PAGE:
It all started when Shruthi Namboodiri and Sudeep were listening to the riffs of a Spanish guitar and found a Eureka moment. It hit them both that there was a touch of Indian music, to be more precise, the Carnatic raga Nalinakanti and its Hindustani counterpart Tilak Kamod in the foreign music. That set off a train of thought that had Shruthi writing some soulful lyrics and Sudeep fusing the Western notes of Spanish guitar and Indian musical instruments; thus, the music video album Baal, meaning ‘girl’, was born.
Shruthi, a lyricist based in Thrissur, has made corporate and short films as well as documentaries and has a great passion for arts and music. Sudeep, an audio engineer, composer and programmer, has composed music for films and jingles.
They, along with percussionist Naveen M.P. and Vishnu Dev — a classical
musician, formed a trust called the World Music Festival Foundation in 2015 with the intention to organise music-related programmes. The group wanted a signature anthem for the trust.
That was when Shruthi and Sudeep heard the Spanish guitar and what would have been a signature song turned out to be a full-fledged music video. Shruthi continues, “When Sudeep created the music, I thought about giving a different perception to this revolving around the theme of womanhood.”
Ey azhake alayaal, Ey abhaye porulaay are lines which wax eloquent on the beauty and strength of a woman and Baal is an ode to that power and beauty of womanhood. Shruthi continues, “Sudeep liked the lyrics and reworked the tune six times and finally created this beautiful tune. This is a group effort. We thought of including musicians and dancers; initially we had thought of including only singers and we were lucky to get six prominent singers Sujatha, Ranjani, Gayatri, yesteryear singer 76-year-old Kalyani Menon, 11-year-old Shreya and Sudeep’s sister Deepa Palanad.”
Six dancers also joined in adding visual beauty to the melodious, soulful music. Sudeep adds, “I focus on Indian music but I fused South Indian, North Indian and the Spanish guitar to come up with this tune.” Sudeep comes from a musically-inclined family. “My father Palanad Divakaran is a Kathakali musician and my sister Deepa a Kathakali musician. I am the only one who did not follow Kathakali music.”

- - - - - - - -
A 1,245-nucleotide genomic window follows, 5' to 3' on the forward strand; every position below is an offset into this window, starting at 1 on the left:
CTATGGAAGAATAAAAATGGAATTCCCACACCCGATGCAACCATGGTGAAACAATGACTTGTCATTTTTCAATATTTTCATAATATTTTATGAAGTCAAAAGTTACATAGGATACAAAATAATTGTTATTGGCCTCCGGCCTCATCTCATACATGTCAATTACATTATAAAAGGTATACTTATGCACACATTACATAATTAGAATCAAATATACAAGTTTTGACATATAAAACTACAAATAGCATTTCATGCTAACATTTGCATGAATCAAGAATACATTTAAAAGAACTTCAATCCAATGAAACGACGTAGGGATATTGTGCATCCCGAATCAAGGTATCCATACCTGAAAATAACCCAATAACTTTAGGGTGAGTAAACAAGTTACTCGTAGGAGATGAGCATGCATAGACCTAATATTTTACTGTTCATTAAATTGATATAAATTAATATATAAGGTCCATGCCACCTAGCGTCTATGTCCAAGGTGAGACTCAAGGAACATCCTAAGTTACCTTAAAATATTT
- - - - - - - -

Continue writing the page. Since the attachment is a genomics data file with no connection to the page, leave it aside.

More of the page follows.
Talking about why they opted for a music video, Sudeep says, “Through a video, we can explore social themes, but in films we become slaves to visuals. A music dance video gives us immense freedom.”
The background accompaniment was the next part and the duo wanted the Spanish guitar as the base. So they approached the very versatile Sumesh Parameshwaran for the guitar part. He liked the song and came onboard.
Sudeep recounts, “Sumesh came to the studio in a car loaded with 8-10 guitars.” Shruthi adds, “The singers sang for the album free of cost and Sumesh even paid the studio’s rent from his pocket. We also needed violin and flute and in came Bhavyalakshmi and flautist Raghu Nadhan who did the instrumental version.”
The six dancers — Bharatanatyam exponent Meenakshi Srinivasan, Koodiyattom practitioner Kapila Venu, Odissi dancer Arushi Mudgal, Kathakali exponent Haripriya Namboodiri, Mohiniyattom exponent Nanditha Prabhu and contemporary dancer Rima Kallingal — added arresting visual beauty to the album. “The dancers listened to the song and were impressed with the beauty and essence of the message,” mentions Shruthi.
Incidentally, there are three versions to the music video- an instrumental version, a male vocal (sung by Sudeep) version with visuals of the dancers and a female vocal version with visuals of the female singers and a dancer’s version. The orchestration is live.
Musician and singer Bijibal’s production house is launching the audio and it was he who gave a headstart to the album by providing the seed money. The video will be launched on February 8 as part of the Kochi-Muziris Biennale....